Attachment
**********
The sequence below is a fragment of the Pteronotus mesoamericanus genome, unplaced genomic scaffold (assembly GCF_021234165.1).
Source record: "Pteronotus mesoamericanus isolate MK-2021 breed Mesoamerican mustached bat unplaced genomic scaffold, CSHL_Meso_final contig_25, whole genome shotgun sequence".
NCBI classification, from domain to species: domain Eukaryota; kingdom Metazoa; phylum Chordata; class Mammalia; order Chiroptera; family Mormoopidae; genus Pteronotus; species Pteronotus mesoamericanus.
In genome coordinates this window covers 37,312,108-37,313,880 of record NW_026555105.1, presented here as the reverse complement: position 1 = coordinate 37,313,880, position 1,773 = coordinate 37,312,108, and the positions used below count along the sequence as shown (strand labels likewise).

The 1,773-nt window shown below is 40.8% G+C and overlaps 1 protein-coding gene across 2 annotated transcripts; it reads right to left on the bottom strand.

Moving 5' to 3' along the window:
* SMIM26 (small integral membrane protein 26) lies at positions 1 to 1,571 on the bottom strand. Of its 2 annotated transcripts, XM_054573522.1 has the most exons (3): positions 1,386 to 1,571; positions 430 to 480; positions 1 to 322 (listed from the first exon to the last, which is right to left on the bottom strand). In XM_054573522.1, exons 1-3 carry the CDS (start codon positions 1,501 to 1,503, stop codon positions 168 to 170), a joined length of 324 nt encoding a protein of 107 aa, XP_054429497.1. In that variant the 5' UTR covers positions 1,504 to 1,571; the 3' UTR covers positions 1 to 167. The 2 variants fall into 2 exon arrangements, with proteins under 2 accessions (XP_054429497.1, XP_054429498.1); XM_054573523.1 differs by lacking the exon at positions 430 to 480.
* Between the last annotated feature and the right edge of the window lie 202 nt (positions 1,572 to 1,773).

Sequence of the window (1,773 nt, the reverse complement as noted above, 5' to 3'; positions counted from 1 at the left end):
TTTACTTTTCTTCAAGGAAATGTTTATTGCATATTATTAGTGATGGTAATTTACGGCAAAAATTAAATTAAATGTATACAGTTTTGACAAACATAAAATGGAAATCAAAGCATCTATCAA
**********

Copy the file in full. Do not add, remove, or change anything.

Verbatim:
The sequence below is a fragment of the Pteronotus mesoamericanus genome, unplaced genomic scaffold (assembly GCF_021234165.1).
Source record: "Pteronotus mesoamericanus isolate MK-2021 breed Mesoamerican mustached bat unplaced genomic scaffold, CSHL_Meso_final contig_25, whole genome shotgun sequence".
NCBI classification, from domain to species: domain Eukaryota; kingdom Metazoa; phylum Chordata; class Mammalia; order Chiroptera; family Mormoopidae; genus Pteronotus; species Pteronotus mesoamericanus.
In genome coordinates this window covers 37,312,108-37,313,880 of record NW_026555105.1, presented here as the reverse complement: position 1 = coordinate 37,313,880, position 1,773 = coordinate 37,312,108, and the positions used below count along the sequence as shown (strand labels likewise).

The 1,773-nt window shown below is 40.8% G+C and overlaps 1 protein-coding gene across 2 annotated transcripts; it reads right to left on the bottom strand.

Moving 5' to 3' along the window:
* SMIM26 (small integral membrane protein 26) lies at positions 1 to 1,571 on the bottom strand. Of its 2 annotated transcripts, XM_054573522.1 has the most exons (3): positions 1,386 to 1,571; positions 430 to 480; positions 1 to 322 (listed from the first exon to the last, which is right to left on the bottom strand). In XM_054573522.1, exons 1-3 carry the CDS (start codon positions 1,501 to 1,503, stop codon positions 168 to 170), a joined length of 324 nt encoding a protein of 107 aa, XP_054429497.1. In that variant the 5' UTR covers positions 1,504 to 1,571; the 3' UTR covers positions 1 to 167. The 2 variants fall into 2 exon arrangements, with proteins under 2 accessions (XP_054429497.1, XP_054429498.1); XM_054573523.1 differs by lacking the exon at positions 430 to 480.
* Between the last annotated feature and the right edge of the window lie 202 nt (positions 1,572 to 1,773).

Sequence of the window (1,773 nt, the reverse complement as noted above, 5' to 3'; positions counted from 1 at the left end):
TTTACTTTTCTTCAAGGAAATGTTTATTGCATATTATTAGTGATGGTAATTTACGGCAAAAATTAAATTAAATGTATACAGTTTTGACAAACATAAAATGGAAATCAAAGCATCTATCAA